BY HADIA KHAN
Henry sighed. This winter, this ice storm, it had taken away from their perfect Christmas dinner. He would drive over to his mum’s house in Ottawa in a heartbeat if it wasn’t for slippery roads and the dozens of trees that had blocked the roads. They had hoped the power would come back on anytime soon so they decided to stick it out. It had been two days already, and their supplies were running low.
BY JANET MONK
“Could I spend the night in your barn?”
His beard is speckled with frost and his sheepskin coat is water-stained. He must have figured out that I, unlike my neighbours, can’t turn him down. It’s courteous of him to ask for my permission nonetheless.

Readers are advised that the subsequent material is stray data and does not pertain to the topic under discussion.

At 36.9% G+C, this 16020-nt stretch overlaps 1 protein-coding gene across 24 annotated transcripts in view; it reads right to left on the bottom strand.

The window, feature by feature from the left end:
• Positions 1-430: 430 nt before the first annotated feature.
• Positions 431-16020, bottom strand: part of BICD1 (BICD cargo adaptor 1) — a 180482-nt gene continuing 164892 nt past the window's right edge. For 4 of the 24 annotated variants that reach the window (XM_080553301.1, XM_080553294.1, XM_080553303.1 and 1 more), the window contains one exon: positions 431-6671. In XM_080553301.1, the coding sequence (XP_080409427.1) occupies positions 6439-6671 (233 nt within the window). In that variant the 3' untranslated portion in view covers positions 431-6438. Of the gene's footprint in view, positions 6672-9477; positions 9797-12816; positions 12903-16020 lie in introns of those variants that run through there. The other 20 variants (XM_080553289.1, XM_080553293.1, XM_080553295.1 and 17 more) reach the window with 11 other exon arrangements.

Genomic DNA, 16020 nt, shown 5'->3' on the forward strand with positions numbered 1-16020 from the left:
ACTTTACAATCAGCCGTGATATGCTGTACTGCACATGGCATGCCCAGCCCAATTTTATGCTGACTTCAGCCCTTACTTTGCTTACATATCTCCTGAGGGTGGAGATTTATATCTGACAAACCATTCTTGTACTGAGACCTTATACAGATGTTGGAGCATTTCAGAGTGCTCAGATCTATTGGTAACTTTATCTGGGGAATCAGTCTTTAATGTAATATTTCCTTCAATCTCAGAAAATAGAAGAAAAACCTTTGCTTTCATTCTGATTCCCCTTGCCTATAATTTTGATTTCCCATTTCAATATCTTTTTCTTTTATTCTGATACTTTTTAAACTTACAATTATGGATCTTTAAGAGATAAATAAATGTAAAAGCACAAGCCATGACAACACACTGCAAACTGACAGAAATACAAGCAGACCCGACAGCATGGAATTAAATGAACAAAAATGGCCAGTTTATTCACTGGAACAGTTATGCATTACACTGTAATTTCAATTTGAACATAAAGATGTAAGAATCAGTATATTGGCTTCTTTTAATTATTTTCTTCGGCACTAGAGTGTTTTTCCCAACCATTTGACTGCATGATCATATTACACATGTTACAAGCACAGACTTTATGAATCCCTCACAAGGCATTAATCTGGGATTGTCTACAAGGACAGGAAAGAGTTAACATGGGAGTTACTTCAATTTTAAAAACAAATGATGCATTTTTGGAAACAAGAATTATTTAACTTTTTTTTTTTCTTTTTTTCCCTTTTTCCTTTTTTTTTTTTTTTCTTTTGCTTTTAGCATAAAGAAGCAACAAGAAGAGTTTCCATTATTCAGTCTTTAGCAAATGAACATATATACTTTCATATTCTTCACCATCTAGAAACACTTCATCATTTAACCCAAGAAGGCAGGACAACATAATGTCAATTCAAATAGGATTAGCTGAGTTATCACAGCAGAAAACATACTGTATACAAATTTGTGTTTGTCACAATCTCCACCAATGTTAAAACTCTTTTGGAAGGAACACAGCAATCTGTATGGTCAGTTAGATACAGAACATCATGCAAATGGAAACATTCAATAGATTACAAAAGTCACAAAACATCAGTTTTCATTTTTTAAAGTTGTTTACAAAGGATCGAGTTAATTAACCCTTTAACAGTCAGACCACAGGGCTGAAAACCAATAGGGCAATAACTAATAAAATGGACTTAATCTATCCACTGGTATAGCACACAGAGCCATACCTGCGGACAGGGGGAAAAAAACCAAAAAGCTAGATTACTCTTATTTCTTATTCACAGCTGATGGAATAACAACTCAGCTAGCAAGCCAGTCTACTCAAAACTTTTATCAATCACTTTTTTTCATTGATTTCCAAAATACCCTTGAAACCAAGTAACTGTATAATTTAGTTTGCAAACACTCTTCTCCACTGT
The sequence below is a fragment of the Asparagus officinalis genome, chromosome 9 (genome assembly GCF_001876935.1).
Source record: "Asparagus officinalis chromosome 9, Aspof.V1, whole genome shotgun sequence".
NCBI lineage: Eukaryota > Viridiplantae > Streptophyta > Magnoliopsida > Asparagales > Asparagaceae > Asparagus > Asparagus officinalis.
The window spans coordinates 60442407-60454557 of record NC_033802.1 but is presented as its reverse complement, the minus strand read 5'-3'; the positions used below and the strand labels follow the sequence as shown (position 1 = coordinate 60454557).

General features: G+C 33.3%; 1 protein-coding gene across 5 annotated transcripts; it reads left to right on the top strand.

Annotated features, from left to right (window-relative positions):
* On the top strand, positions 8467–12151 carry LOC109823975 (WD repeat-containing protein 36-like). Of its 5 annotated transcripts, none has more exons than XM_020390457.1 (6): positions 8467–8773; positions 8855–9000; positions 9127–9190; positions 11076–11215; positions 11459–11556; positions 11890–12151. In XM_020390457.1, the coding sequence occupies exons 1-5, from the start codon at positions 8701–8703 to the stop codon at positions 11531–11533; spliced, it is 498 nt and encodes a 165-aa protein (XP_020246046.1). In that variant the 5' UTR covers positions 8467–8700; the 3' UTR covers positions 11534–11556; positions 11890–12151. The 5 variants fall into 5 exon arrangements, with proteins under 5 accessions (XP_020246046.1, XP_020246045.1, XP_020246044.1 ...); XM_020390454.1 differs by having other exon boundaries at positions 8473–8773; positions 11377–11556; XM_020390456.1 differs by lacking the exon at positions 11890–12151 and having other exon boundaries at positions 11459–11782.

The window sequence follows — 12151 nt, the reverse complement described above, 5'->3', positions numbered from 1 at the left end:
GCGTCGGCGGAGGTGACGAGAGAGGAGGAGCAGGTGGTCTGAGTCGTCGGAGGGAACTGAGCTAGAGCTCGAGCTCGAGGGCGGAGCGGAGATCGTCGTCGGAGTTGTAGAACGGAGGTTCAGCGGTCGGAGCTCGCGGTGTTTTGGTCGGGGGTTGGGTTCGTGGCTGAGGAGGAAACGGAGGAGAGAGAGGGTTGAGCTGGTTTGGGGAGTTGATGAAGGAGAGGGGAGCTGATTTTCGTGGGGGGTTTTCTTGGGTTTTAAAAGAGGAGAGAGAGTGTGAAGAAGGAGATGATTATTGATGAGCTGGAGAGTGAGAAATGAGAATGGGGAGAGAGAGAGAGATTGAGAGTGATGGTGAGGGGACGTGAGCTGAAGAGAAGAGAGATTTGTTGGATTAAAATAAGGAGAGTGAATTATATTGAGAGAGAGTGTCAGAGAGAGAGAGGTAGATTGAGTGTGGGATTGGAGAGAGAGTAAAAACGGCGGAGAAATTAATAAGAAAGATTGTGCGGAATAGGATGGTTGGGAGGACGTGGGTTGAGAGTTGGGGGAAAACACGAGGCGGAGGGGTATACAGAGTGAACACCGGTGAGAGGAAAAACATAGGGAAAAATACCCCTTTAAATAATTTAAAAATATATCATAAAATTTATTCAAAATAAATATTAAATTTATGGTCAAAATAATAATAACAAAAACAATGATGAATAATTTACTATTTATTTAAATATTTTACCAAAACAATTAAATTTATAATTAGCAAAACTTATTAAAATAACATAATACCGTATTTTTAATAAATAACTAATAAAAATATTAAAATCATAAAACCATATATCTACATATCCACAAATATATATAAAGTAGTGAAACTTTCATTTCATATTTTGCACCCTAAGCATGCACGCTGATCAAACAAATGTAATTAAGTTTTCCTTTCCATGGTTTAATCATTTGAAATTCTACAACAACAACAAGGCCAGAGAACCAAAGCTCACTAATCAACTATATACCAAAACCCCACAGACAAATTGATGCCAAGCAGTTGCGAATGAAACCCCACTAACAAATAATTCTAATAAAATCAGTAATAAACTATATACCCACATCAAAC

My wife, Hannah, said she’d try knitting Ruth’s scarf tonight. A needle falls out of her hand when she turns to wave at the man. She hasn’t made a single stitch.
“Good evening.” she says.
“Good evening Mrs. McCowan.”